Most of us deal with escalators all the time – at work, shopping, going out for fun – and while they’re a tremendous convenience, don’t really think twice about them. But in one major city of South America, they have changed countless lives and helped make large areas safer and more liveable.
Most of you no doubt recall that not so many years ago, Colombia‘s second largest city was mired in crime and violence fueled not just by the kind of poverty found all over Latin America but also the drug trade and the country’s decades-long civil war. In the past decade, however, some groundbreaking urban planning and social initiatives have turned Medellín around, eventually bringing violence down 80 percent. One of these bold, creative initiatives was the Comuna 13 escalator.
Medellín sits in a valley ringed by steep hills, and one of its outlying districts, climbing the western hills in a tangle of cement and brick structures very similar to the famous favelas of Rio de Janeiro. Comuna 13 (aka San Javier, below) is a neighbourhood long largely isolated from the rest of the city because the streets here are mostly too steep for cars and buses – making for alienated locals and even more intractable security issues.
But in 2011, after years of arduous planning and construction, one of the world’s longest escalators (others can be found in Hong Kong, mainland China, and Washington DC‘s Metro) finally opened here. In six sections, it’s 385 metres (1,263 feet) long, covering a drop of 150 m (492 ft.) equivalent to a 28-storey building, and connecting more than a thousand people a day within six minutes to the city bus and metro system.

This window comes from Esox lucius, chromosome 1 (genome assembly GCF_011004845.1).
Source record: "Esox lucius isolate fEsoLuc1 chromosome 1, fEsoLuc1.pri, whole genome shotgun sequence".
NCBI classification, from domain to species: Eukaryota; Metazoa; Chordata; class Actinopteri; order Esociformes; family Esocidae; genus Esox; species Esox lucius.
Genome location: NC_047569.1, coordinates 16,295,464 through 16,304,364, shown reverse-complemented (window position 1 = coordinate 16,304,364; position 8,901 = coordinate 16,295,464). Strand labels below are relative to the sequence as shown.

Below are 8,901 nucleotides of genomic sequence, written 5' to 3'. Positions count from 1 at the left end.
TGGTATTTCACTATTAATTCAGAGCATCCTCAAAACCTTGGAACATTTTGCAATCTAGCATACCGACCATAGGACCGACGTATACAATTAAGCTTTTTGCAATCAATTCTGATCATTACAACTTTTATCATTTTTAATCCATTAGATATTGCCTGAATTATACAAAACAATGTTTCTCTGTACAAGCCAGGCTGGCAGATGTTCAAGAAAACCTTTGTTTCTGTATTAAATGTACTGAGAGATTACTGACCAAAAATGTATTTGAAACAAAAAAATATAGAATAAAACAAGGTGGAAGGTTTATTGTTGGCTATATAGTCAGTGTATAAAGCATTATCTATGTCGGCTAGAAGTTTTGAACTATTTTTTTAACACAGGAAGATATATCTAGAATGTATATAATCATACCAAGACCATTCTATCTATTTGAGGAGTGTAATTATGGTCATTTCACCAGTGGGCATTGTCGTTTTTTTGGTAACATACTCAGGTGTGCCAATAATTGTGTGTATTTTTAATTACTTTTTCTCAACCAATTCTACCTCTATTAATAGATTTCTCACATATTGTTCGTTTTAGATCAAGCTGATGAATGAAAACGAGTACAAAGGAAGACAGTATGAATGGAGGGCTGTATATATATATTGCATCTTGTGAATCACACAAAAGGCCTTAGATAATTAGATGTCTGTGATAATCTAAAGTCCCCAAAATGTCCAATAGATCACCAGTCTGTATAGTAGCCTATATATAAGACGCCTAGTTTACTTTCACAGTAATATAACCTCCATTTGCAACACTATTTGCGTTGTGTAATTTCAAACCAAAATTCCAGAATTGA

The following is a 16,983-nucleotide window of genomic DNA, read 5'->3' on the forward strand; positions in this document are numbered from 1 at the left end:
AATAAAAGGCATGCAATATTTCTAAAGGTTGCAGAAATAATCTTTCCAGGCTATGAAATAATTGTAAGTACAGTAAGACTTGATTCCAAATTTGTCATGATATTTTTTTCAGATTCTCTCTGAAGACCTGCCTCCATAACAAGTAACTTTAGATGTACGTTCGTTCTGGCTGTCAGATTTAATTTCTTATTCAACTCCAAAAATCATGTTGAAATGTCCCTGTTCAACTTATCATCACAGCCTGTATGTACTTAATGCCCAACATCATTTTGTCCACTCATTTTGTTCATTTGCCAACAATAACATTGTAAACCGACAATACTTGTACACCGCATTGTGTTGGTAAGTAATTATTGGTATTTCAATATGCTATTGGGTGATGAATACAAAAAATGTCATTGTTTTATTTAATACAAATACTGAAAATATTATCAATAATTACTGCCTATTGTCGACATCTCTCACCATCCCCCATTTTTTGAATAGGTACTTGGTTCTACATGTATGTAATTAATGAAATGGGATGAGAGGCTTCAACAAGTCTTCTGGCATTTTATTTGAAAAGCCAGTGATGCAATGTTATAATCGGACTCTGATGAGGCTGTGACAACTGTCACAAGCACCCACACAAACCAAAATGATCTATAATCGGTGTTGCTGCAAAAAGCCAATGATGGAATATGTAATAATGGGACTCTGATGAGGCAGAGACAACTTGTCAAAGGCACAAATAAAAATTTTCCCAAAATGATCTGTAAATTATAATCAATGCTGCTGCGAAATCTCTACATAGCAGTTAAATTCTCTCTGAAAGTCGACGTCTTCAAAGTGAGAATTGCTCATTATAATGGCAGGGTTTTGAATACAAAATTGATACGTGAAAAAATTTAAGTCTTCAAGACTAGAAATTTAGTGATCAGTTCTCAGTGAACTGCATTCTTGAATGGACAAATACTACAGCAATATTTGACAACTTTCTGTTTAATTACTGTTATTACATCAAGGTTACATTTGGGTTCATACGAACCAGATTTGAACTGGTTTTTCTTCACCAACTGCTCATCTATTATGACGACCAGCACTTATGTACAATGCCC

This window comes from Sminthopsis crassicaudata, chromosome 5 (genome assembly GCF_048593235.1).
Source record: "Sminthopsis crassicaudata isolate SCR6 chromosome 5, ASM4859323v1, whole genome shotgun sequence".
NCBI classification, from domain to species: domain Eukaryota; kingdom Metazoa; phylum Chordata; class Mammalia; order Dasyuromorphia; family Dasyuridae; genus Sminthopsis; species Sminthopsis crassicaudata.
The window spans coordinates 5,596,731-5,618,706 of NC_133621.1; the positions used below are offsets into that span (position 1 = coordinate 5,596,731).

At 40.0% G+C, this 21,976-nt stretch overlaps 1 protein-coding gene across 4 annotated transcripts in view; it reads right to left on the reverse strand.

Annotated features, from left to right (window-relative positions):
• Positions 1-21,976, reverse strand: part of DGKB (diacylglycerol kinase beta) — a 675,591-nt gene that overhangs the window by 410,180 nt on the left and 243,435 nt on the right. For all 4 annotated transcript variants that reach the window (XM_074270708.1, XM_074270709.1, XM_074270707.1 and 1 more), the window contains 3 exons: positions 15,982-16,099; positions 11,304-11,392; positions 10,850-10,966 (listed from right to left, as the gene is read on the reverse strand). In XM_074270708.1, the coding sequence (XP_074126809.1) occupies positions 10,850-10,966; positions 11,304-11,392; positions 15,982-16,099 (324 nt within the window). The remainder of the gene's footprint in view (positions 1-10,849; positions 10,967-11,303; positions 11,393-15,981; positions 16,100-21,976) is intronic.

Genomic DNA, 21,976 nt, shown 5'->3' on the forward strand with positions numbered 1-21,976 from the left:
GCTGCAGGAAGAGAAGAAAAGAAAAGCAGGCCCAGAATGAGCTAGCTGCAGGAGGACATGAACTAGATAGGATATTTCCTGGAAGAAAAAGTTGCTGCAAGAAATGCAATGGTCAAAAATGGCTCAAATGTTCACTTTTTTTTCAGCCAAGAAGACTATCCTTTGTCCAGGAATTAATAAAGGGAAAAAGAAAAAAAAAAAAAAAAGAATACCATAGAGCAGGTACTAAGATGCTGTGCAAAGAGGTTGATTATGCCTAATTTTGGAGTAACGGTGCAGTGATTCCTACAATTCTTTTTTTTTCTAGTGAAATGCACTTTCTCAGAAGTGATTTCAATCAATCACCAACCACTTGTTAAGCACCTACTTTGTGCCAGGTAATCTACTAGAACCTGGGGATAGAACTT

The escalator was inaugurated as part of a plan including new parks, libraries, and other facilities, as well as a public cable-car system serving other poor hill communities surrounding Medellín. This complex plan of urban renewal that has become a model for cities across the globe. It’s also become something of a tourist attraction (there are even tours of Comuna 13), along with the city’s big annual flower festival, the art of locally born Fernando Botero and various other attractions. A unique experience, for sure!
More information: MedellinConventionBureau.com.